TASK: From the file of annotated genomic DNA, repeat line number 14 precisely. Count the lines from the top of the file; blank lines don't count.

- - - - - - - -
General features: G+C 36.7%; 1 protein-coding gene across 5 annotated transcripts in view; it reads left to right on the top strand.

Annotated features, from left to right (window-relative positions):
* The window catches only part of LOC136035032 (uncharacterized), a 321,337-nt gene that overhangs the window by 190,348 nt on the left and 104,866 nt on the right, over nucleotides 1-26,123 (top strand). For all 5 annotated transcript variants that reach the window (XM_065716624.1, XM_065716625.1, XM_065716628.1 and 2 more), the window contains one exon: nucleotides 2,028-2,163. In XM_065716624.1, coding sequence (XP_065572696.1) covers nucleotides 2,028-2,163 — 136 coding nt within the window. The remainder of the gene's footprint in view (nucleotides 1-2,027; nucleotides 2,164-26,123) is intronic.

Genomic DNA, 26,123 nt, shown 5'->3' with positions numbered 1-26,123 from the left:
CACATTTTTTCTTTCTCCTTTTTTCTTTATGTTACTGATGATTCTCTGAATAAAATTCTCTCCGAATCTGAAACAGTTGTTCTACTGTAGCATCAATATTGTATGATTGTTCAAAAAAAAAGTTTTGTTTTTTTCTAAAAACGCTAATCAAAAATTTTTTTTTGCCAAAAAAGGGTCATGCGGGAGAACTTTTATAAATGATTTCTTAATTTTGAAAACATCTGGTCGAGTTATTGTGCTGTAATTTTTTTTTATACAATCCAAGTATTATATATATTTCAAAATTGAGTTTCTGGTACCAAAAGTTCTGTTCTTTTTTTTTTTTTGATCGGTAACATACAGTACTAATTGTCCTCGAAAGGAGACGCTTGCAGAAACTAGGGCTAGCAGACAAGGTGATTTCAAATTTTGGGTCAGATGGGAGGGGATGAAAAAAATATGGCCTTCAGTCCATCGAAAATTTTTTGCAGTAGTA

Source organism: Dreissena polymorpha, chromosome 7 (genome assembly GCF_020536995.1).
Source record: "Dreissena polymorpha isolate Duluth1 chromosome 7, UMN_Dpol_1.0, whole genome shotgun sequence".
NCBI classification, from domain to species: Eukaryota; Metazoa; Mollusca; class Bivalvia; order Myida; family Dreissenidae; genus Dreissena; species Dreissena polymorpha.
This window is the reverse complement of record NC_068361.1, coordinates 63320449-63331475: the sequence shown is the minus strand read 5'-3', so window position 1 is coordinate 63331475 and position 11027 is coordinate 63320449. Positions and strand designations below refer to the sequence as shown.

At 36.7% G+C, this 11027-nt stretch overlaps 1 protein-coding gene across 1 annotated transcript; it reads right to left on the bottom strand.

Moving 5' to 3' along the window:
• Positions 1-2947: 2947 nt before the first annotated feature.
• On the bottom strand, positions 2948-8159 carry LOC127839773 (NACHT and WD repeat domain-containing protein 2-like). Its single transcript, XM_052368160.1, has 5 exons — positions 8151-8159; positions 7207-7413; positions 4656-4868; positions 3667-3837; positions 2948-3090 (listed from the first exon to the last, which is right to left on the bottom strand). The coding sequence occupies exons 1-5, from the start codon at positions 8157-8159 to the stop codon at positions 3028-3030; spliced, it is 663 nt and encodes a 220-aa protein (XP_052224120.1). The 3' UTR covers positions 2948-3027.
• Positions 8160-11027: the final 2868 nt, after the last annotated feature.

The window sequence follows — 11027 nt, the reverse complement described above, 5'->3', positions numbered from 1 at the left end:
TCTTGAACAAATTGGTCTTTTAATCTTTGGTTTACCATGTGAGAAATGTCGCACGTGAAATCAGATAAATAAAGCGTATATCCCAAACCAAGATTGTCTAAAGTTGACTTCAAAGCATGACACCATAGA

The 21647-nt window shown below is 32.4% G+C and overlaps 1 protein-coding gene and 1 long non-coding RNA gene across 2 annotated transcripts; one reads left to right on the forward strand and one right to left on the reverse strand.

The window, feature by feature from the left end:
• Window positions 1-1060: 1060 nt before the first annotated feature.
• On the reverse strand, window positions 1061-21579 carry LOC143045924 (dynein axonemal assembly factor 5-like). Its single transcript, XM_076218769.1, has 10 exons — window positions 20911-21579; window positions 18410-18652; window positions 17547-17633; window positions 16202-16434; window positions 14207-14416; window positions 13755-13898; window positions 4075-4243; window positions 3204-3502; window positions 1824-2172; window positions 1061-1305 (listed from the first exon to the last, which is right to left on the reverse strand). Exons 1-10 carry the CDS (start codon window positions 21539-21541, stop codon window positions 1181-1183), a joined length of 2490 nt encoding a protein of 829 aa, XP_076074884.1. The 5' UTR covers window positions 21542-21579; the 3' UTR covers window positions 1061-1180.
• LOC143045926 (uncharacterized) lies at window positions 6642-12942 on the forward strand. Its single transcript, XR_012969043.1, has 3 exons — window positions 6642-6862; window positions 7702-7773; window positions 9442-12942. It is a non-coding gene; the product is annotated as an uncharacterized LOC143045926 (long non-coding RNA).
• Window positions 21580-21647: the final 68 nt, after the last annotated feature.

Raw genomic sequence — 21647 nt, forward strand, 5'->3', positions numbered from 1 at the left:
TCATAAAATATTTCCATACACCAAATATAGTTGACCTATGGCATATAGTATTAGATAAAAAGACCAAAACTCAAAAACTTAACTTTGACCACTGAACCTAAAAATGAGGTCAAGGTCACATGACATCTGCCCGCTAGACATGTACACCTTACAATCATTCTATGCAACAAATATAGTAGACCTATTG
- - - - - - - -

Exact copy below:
• Positions 8160-11027: the final 2868 nt, after the last annotated feature.